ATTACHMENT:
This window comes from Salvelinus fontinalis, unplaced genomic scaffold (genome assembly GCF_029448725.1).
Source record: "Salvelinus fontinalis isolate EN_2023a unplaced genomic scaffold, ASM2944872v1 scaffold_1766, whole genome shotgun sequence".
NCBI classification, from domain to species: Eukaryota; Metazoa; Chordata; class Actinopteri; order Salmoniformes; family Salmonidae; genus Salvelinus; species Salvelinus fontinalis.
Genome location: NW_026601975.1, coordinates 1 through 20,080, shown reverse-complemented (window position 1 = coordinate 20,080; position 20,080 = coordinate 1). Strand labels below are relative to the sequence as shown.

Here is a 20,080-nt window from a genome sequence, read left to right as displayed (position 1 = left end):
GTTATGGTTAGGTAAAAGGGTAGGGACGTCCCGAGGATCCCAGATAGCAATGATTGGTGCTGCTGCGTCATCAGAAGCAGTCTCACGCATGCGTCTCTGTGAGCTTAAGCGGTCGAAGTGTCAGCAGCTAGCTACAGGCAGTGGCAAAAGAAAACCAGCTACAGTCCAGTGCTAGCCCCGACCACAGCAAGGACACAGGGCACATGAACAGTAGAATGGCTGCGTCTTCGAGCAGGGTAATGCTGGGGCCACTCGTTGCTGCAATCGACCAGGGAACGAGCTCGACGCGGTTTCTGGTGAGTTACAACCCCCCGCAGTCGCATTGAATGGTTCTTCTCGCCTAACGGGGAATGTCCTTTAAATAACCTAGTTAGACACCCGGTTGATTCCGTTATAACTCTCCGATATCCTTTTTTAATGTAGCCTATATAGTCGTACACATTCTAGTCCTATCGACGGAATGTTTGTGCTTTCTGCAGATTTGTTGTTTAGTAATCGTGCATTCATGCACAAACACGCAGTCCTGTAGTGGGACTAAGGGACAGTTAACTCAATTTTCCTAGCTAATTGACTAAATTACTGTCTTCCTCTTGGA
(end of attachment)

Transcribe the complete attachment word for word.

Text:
This window comes from Salvelinus fontinalis, unplaced genomic scaffold (genome assembly GCF_029448725.1).
Source record: "Salvelinus fontinalis isolate EN_2023a unplaced genomic scaffold, ASM2944872v1 scaffold_1766, whole genome shotgun sequence".
NCBI classification, from domain to species: Eukaryota; Metazoa; Chordata; class Actinopteri; order Salmoniformes; family Salmonidae; genus Salvelinus; species Salvelinus fontinalis.
Genome location: NW_026601975.1, coordinates 1 through 20,080, shown reverse-complemented (window position 1 = coordinate 20,080; position 20,080 = coordinate 1). Strand labels below are relative to the sequence as shown.

Here is a 20,080-nt window from a genome sequence, read left to right as displayed (position 1 = left end):
GTTATGGTTAGGTAAAAGGGTAGGGACGTCCCGAGGATCCCAGATAGCAATGATTGGTGCTGCTGCGTCATCAGAAGCAGTCTCACGCATGCGTCTCTGTGAGCTTAAGCGGTCGAAGTGTCAGCAGCTAGCTACAGGCAGTGGCAAAAGAAAACCAGCTACAGTCCAGTGCTAGCCCCGACCACAGCAAGGACACAGGGCACATGAACAGTAGAATGGCTGCGTCTTCGAGCAGGGTAATGCTGGGGCCACTCGTTGCTGCAATCGACCAGGGAACGAGCTCGACGCGGTTTCTGGTGAGTTACAACCCCCCGCAGTCGCATTGAATGGTTCTTCTCGCCTAACGGGGAATGTCCTTTAAATAACCTAGTTAGACACCCGGTTGATTCCGTTATAACTCTCCGATATCCTTTTTTAATGTAGCCTATATAGTCGTACACATTCTAGTCCTATCGACGGAATGTTTGTGCTTTCTGCAGATTTGTTGTTTAGTAATCGTGCATTCATGCACAAACACGCAGTCCTGTAGTGGGACTAAGGGACAGTTAACTCAATTTTCCTAGCTAATTGACTAAATTACTGTCTTCCTCTTGGA